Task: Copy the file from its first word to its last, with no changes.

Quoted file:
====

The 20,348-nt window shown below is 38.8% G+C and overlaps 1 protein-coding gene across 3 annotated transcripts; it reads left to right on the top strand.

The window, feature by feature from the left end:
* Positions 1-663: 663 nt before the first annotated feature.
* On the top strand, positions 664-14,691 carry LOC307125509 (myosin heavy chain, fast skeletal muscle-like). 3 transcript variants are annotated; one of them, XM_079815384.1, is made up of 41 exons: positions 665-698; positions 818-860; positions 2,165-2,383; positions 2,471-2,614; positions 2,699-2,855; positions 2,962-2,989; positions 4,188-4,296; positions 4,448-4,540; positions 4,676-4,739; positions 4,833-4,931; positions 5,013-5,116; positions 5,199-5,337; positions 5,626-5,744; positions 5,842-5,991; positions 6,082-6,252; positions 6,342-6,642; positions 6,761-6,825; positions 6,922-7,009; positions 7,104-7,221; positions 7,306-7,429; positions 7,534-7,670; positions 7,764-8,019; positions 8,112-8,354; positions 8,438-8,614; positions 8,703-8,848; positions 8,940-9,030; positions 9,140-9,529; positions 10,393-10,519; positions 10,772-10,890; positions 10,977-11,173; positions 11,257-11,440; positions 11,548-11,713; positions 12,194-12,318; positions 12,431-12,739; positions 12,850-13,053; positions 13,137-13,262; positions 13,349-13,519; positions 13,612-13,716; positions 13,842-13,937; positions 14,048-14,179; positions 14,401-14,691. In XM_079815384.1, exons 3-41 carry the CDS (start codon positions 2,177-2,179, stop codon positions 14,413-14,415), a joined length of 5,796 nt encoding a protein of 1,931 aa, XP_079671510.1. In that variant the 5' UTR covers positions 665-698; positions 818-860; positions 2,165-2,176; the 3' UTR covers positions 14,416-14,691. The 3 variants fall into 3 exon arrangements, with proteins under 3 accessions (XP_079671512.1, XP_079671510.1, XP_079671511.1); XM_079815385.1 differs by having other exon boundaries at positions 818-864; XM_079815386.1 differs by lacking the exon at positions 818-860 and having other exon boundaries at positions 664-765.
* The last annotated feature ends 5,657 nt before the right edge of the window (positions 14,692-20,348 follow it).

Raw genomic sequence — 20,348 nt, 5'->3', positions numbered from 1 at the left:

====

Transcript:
The 20,348-nt window shown below is 38.8% G+C and overlaps 1 protein-coding gene across 3 annotated transcripts; it reads left to right on the top strand.

The window, feature by feature from the left end:
* Positions 1-663: 663 nt before the first annotated feature.
* On the top strand, positions 664-14,691 carry LOC307125509 (myosin heavy chain, fast skeletal muscle-like). 3 transcript variants are annotated; one of them, XM_079815384.1, is made up of 41 exons: positions 665-698; positions 818-860; positions 2,165-2,383; positions 2,471-2,614; positions 2,699-2,855; positions 2,962-2,989; positions 4,188-4,296; positions 4,448-4,540; positions 4,676-4,739; positions 4,833-4,931; positions 5,013-5,116; positions 5,199-5,337; positions 5,626-5,744; positions 5,842-5,991; positions 6,082-6,252; positions 6,342-6,642; positions 6,761-6,825; positions 6,922-7,009; positions 7,104-7,221; positions 7,306-7,429; positions 7,534-7,670; positions 7,764-8,019; positions 8,112-8,354; positions 8,438-8,614; positions 8,703-8,848; positions 8,940-9,030; positions 9,140-9,529; positions 10,393-10,519; positions 10,772-10,890; positions 10,977-11,173; positions 11,257-11,440; positions 11,548-11,713; positions 12,194-12,318; positions 12,431-12,739; positions 12,850-13,053; positions 13,137-13,262; positions 13,349-13,519; positions 13,612-13,716; positions 13,842-13,937; positions 14,048-14,179; positions 14,401-14,691. In XM_079815384.1, exons 3-41 carry the CDS (start codon positions 2,177-2,179, stop codon positions 14,413-14,415), a joined length of 5,796 nt encoding a protein of 1,931 aa, XP_079671510.1. In that variant the 5' UTR covers positions 665-698; positions 818-860; positions 2,165-2,176; the 3' UTR covers positions 14,416-14,691. The 3 variants fall into 3 exon arrangements, with proteins under 3 accessions (XP_079671512.1, XP_079671510.1, XP_079671511.1); XM_079815385.1 differs by having other exon boundaries at positions 818-864; XM_079815386.1 differs by lacking the exon at positions 818-860 and having other exon boundaries at positions 664-765.
* The last annotated feature ends 5,657 nt before the right edge of the window (positions 14,692-20,348 follow it).

Raw genomic sequence — 20,348 nt, 5'->3', positions numbered from 1 at the left: